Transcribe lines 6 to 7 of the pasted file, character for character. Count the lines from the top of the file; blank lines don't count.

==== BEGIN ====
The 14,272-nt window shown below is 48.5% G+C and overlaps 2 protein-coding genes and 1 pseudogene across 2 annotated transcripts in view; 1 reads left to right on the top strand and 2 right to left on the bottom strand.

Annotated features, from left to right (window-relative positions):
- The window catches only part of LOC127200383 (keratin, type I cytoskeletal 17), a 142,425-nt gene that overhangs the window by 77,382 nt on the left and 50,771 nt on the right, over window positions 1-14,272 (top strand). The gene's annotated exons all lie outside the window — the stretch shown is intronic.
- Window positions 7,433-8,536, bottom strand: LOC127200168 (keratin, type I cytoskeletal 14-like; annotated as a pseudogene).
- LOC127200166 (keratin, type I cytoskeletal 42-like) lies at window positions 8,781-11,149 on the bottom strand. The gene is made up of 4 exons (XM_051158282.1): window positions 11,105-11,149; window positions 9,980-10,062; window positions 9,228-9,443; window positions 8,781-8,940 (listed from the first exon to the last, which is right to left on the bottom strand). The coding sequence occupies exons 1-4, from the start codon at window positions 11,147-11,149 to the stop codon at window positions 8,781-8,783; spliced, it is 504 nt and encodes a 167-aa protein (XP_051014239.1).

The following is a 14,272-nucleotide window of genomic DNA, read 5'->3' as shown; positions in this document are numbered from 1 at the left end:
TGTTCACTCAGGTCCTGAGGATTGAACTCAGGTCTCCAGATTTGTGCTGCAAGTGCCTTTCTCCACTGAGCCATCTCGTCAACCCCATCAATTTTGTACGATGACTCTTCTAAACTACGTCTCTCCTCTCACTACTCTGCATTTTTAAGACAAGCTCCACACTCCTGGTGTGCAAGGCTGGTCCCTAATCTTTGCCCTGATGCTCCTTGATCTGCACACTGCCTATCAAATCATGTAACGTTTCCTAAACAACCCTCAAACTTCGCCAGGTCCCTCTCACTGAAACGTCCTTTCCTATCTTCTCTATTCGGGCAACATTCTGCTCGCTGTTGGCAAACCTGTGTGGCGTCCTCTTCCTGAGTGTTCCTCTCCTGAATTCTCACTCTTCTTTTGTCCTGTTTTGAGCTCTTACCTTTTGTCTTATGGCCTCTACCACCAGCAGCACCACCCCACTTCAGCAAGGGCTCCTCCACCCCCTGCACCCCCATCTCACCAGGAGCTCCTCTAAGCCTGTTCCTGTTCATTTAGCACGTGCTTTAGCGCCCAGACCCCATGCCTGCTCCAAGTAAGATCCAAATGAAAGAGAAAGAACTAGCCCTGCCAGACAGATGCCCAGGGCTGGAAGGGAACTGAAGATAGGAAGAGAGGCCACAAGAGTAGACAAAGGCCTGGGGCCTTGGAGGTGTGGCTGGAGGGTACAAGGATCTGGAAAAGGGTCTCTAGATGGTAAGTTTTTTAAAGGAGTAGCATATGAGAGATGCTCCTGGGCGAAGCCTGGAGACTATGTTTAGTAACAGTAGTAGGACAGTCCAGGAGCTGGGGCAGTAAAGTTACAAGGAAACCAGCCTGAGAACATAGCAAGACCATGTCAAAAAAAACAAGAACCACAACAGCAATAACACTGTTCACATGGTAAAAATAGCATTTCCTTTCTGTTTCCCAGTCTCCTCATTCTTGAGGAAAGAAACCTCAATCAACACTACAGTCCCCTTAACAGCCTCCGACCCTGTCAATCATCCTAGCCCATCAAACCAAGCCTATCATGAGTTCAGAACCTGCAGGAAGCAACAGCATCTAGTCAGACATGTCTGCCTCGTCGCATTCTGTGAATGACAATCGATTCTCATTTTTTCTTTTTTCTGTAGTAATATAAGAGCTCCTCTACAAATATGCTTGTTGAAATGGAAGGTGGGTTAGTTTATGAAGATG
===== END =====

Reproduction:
The following is a 14,272-nucleotide window of genomic DNA, read 5'->3' as shown; positions in this document are numbered from 1 at the left end:
TGTTCACTCAGGTCCTGAGGATTGAACTCAGGTCTCCAGATTTGTGCTGCAAGTGCCTTTCTCCACTGAGCCATCTCGTCAACCCCATCAATTTTGTACGATGACTCTTCTAAACTACGTCTCTCCTCTCACTACTCTGCATTTTTAAGACAAGCTCCACACTCCTGGTGTGCAAGGCTGGTCCCTAATCTTTGCCCTGATGCTCCTTGATCTGCACACTGCCTATCAAATCATGTAACGTTTCCTAAACAACCCTCAAACTTCGCCAGGTCCCTCTCACTGAAACGTCCTTTCCTATCTTCTCTATTCGGGCAACATTCTGCTCGCTGTTGGCAAACCTGTGTGGCGTCCTCTTCCTGAGTGTTCCTCTCCTGAATTCTCACTCTTCTTTTGTCCTGTTTTGAGCTCTTACCTTTTGTCTTATGGCCTCTACCACCAGCAGCACCACCCCACTTCAGCAAGGGCTCCTCCACCCCCTGCACCCCCATCTCACCAGGAGCTCCTCTAAGCCTGTTCCTGTTCATTTAGCACGTGCTTTAGCGCCCAGACCCCATGCCTGCTCCAAGTAAGATCCAAATGAAAGAGAAAGAACTAGCCCTGCCAGACAGATGCCCAGGGCTGGAAGGGAACTGAAGATAGGAAGAGAGGCCACAAGAGTAGACAAAGGCCTGGGGCCTTGGAGGTGTGGCTGGAGGGTACAAGGATCTGGAAAAGGGTCTCTAGATGGTAAGTTTTTTAAAGGAGTAGCATATGAGAGATGCTCCTGGGCGAAGCCTGGAGACTATGTTTAGTAACAGTAGTAGGACAGTCCAGGAGCTGGGGCAGTAAAGTTACAAGGAAACCAGCCTGAGAACATAGCAAGACCATGTCAAAAAAAACAAGAACCACAACAGCAATAACACTGTTCACATGGTAAAAATAGCATTTCCTTTCTGTTTCCCAGTCTCCTCATTCTTGAGGAAAGAAACCTCAATCAACACTACAGTCCCCTTAACAGCCTCCGACCCTGTCAATCATCCTAGCCCATCAAACCAAGCCTATCATGAGTTCAGAACCTGCAGGAAGCAACAGCATCTAGTCAGACATGTCTGCCTCGTCGCATTCTGTGAATGACAATCGATTCTCATTTTTTCTTTTTTCTGTAGTAATATAAGAGCTCCTCTACAAATATGCTTGTTGAAATGGAAGGTGGGTTAGTTTATGAAGATG